About half of the questions asked by the teachers who participated in course B were directed to connecting practice and theory. Using Wilcoxon non-parametric test, there were no significant differences between the two types of assignments, i.e., planning and reading. The teachers asked more questions confronting theory with practice in the reading assignments than in the three planning assignments, but less than those asked by the participants of course A (25% and 40%, respectively, see Fig.  2 ). This indicates that the incorporation of reading assignments in the context of teachers’ experience and everyday work may enable the teachers to think about the practice–theory connections more positively. They were more engaged in understanding the relevance and contribution of science education theory to their teaching and less in thinking of the differences between their practice and the learned theory. This interpretation is supported by the distinction between the first reading assignment, which was given as a pre-course assignment, and the other three reading assignments, which were given in a learning context emphasizing the connections between practice and theory. Fifty percent (12/24) of the questions asked in the pre-course reading assignment confronted theory with the teachers’ practice, whereas only 12% (5/43) of the questions confronted theory with practice in all three incorporated reading assignments. Moreover, most of the questions asked in the context of these three integrated reading assignments (53%) were classified in the “practice and theory” category.

To sum up, most of the teachers’ questions asked under a supportive pedagogical design were directed to the connection between practice and theory. In particular, incorporating reading assignments in a practical context supported teachers positively connecting their practice and theory.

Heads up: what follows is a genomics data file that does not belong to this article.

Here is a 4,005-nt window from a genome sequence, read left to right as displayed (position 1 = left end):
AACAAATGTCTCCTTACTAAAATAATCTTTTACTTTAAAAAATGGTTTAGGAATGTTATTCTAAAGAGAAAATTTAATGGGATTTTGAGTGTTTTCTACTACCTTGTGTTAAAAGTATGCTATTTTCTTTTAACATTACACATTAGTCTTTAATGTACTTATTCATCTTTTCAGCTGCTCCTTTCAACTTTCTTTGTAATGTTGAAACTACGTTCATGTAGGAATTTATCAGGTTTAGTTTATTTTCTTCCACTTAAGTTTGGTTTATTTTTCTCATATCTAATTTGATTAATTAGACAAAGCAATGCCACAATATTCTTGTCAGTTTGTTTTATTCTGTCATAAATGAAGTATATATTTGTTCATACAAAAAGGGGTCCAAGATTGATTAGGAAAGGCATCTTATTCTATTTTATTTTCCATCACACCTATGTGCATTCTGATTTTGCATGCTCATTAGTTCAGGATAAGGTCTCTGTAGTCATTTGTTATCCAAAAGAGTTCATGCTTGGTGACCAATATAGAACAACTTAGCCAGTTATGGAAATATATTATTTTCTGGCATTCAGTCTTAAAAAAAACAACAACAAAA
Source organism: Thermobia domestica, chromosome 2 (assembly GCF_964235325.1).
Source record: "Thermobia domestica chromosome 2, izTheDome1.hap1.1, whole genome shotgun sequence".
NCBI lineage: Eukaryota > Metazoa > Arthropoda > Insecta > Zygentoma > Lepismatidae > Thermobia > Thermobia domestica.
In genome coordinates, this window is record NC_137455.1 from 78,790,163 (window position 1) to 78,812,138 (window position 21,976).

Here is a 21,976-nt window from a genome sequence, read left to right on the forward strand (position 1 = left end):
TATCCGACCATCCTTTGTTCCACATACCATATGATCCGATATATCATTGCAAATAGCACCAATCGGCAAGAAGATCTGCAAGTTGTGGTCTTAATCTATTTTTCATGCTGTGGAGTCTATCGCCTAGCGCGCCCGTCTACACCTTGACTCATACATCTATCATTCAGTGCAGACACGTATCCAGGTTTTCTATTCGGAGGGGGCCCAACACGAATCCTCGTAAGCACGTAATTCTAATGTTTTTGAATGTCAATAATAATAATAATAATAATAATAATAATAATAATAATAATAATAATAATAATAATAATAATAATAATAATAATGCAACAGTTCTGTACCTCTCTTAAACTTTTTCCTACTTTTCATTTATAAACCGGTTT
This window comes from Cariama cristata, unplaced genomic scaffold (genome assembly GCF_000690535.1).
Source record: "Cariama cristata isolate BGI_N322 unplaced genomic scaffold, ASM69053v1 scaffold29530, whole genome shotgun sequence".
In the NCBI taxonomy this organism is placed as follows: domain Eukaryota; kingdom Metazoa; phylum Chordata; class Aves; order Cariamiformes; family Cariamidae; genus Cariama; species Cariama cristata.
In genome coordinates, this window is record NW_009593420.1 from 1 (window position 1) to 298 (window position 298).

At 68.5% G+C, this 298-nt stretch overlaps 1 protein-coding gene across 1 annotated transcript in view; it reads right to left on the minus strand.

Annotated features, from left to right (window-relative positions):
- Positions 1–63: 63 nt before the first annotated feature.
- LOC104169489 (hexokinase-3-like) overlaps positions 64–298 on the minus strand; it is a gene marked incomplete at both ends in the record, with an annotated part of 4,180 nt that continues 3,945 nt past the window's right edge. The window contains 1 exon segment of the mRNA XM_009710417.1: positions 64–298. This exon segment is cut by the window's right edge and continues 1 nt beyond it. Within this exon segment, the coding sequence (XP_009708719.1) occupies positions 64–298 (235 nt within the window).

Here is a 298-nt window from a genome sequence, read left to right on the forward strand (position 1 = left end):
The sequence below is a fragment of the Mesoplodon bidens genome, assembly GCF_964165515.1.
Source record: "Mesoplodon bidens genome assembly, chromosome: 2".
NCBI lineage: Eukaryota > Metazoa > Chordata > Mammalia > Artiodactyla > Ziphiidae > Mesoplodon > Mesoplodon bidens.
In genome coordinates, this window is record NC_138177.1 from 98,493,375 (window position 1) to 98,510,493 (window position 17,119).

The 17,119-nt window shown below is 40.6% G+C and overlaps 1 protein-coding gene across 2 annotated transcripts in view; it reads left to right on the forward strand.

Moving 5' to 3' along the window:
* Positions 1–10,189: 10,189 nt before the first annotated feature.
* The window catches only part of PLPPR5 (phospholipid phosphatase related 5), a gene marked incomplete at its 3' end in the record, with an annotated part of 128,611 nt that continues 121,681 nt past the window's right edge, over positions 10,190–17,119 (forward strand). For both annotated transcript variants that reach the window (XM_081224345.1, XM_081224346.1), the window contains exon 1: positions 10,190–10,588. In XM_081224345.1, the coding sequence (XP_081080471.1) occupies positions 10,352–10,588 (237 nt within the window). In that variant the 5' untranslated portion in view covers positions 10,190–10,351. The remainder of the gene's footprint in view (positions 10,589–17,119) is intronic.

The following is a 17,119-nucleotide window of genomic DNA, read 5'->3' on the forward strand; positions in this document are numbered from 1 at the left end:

Types of connections formed by teachers between theory and practice, and the practical aspects of these connections

The teachers who participated in this study were invited to ask questions during assignments that were designed to promote the connection between practice and theory. The teachers were mostly thinking of the possible contribution of the theory they learned to their practice while asking questions associating the two. While trying to connect or confront their practice with the theory learned in the course, the teachers raised questions regarding different aspects of their work. They were thinking about the ways in which they plan and teach in most cases, and about their students’ learning and diversity. They were also expressing the influence of the educational system on their work.

Teachers’ questions were classified according to two different attributes: the types of connections formed by the teachers between practice and theory, and the practical aspects of questions connecting theory and practice.

Types of connections formed by teachers between practice and theory

A closer look at the contents of the questions classified in the “practice and theory” category revealed two main types of teachers’ approaches to the connections between practice and theory:

Contribution : How does theory contribute to the teachers’ practice or apply to their practice? This type of connection encompassed 77% of the “practice and theory” category.

For example: After reading a paper about students’ misconceptions regarding photosynthesis (Amir, 1993 ), Teacher K (course B) asked: “How can I deal with the knowledge I have acquired about misconceptions in class?” Following a planning assignment, Teacher Hn (course A) asked: “ Probably not every student can deal with every understanding performance—Should we match different understanding performances with different students?” In these examples, the teachers were clearly considering the potential contribution of the theory they had learned in the course to their teaching.

Some of the contribution questions (8%) dealt with application of the theory to a specific context of the teachers’ work. These questions could be generalized as follows: Can the theory be applied to all practical contexts or only to a particular context? For example, while involved in a planning assignment in the inquiry unit, Teacher Sh (course B) asked: “Can the students [low achievers] perform a less structured inquiry?”

Confirmation : Does the practice confirm the theory? This type of connection encompassed 23% of the “practice and theory” category.